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LOCATION AND LANGUAGE
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Actinic keratosis AK is a very common type of skin lesion. It is generally pre-cancerous but, if left untreated, can develop into squamous cell carcinomas.
Anyone can develop AK, but it is most common in fair-skinned, middle-aged and elderly people, as well as those who have previously been diagnosed with the condition. Also known as ‘solar keratosis’, it is caused by over-exposure to UV rays from the sun and/or indoor tanning beds.
AK is a chronic condition that often recurs. If someone gets AK lesions, they are more prone to develop new ones and old lesions tend to reappear.
Special risk groups. such as organ transplant recipients (OTR) and other chronically immunosuppressed people, as well as those undergoing regular dialysis, have an increased risk of developing AK.
AKs can appear either on their own or in patches. They typically look like small (usually 1-2cm), crusty patches of skin and can be flesh-toned, red, white, pink, or a combination of colours. Some lesions can be very small, or virtually invisible, but can be identified by their rough texture. AK can have a negative impact on quality of life as lesions can cause cosmetic discomfort.
Both visible and non-visible AKs can be a sign of further lesions beneath the skin, any of which could develop into squamous cell carcinomas. Therefore, it is important to seek treatment, regardless of the lesions size or appearance.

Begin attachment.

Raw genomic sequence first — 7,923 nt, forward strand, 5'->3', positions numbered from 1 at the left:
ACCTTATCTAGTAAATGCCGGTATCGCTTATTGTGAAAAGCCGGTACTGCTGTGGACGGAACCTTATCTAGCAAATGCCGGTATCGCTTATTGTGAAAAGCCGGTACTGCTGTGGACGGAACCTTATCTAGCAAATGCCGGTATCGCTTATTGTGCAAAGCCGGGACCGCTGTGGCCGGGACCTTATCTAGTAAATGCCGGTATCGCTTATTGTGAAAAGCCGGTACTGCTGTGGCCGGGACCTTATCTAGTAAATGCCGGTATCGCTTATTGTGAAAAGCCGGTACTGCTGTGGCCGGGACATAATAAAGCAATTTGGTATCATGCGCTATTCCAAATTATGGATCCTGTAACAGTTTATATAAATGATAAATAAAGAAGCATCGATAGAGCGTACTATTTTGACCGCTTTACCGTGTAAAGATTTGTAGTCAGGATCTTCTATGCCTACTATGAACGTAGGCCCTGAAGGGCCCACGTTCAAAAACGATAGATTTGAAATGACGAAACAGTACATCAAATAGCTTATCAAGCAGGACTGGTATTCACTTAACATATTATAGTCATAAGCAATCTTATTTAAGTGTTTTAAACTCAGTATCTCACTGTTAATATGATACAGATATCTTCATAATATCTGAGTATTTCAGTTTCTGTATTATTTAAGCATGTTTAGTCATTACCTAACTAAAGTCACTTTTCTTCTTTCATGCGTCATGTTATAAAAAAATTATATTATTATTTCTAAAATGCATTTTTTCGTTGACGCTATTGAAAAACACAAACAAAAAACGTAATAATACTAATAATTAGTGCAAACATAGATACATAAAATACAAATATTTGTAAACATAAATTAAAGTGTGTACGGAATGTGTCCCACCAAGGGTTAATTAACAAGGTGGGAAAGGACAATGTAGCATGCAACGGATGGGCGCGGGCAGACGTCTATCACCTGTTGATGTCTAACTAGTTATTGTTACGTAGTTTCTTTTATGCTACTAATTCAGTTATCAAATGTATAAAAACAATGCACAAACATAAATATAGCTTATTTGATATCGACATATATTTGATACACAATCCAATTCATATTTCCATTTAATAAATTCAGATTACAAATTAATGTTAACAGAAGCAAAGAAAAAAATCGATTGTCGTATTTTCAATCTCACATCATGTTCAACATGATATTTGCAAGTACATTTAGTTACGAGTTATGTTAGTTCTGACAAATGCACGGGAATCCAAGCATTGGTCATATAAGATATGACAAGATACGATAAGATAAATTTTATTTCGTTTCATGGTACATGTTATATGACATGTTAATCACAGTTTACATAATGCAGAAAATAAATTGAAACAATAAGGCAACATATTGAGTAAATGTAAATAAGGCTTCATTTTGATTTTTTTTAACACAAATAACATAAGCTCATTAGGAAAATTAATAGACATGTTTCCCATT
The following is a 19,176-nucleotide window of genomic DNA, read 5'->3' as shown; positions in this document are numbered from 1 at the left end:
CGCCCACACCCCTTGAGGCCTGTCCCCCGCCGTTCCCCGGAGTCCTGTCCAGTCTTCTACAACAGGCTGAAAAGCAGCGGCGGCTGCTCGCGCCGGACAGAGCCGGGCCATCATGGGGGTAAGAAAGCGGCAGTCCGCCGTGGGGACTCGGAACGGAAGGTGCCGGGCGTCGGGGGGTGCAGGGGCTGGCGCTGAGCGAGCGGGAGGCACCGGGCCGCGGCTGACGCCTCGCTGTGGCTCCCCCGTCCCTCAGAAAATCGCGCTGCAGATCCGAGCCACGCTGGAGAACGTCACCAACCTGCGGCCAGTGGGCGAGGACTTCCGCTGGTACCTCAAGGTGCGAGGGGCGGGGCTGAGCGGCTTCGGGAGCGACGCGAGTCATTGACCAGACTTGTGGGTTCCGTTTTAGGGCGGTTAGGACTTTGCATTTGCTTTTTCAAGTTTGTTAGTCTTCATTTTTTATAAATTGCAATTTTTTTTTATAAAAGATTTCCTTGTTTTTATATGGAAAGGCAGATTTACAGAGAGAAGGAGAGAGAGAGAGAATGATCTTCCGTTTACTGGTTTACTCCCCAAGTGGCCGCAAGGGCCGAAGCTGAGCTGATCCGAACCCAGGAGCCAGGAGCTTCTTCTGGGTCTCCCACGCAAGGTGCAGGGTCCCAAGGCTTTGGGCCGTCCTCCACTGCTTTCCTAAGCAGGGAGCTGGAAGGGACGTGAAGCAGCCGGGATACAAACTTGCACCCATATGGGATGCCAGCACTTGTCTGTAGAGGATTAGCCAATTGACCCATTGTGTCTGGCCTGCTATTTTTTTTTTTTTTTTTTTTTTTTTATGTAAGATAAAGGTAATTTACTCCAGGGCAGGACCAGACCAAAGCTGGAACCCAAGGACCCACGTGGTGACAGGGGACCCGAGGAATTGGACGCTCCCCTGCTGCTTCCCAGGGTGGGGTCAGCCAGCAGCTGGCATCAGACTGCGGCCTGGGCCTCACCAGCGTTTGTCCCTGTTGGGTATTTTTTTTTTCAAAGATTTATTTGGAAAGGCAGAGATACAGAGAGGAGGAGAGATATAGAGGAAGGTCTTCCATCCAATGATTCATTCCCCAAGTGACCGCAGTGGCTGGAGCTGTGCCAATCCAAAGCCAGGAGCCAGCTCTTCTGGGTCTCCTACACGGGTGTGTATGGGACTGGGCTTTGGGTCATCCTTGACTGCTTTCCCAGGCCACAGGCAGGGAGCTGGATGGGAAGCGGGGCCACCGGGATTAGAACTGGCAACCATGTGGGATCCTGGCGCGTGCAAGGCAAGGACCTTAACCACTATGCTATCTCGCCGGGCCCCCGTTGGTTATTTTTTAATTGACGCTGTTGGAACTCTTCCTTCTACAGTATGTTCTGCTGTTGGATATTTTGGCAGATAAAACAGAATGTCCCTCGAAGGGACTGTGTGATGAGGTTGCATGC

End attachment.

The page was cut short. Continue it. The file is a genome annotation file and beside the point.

Lesions may feel itchy, sensitive or painful, with some people experiencing a ‘prickly’ or ‘burning’ sensation. For others, there may be no unusual feeling at all.
To the touch, skin may feel dry, scaly or rough with a ‘sandpaper-like’ texture, regardless of whether the lesion is visible or not.
Where can it appear?
AKs can occur anywhere on the body but are most often found in more sun-exposed areas, such as the face, neck, ears, chest, hands, limbs and scalp.
What is the treatment?
Single lesions are often frozen with liquid nitrogen and cases of multiple lesions can be treated locally with medical creams that either; stimulate the local immune response, make the cancerous cells sensitive to light, or contain chemotherapy drugs.
Contact your GP or dermatologist if:
You are unsure about an existing or new patch on your skin and would like to get it checked.
The patch(es) begin to bleed, get bigger, change colour, feel tender or develop into a lump.
You have previously been diagnosed with actinic keratosis, as many patients develop new lesions within one year.
Early treatment of AKs can prevent them from becoming cancerous, so it is important to get any suspicious patches on your skin checked as soon as possible.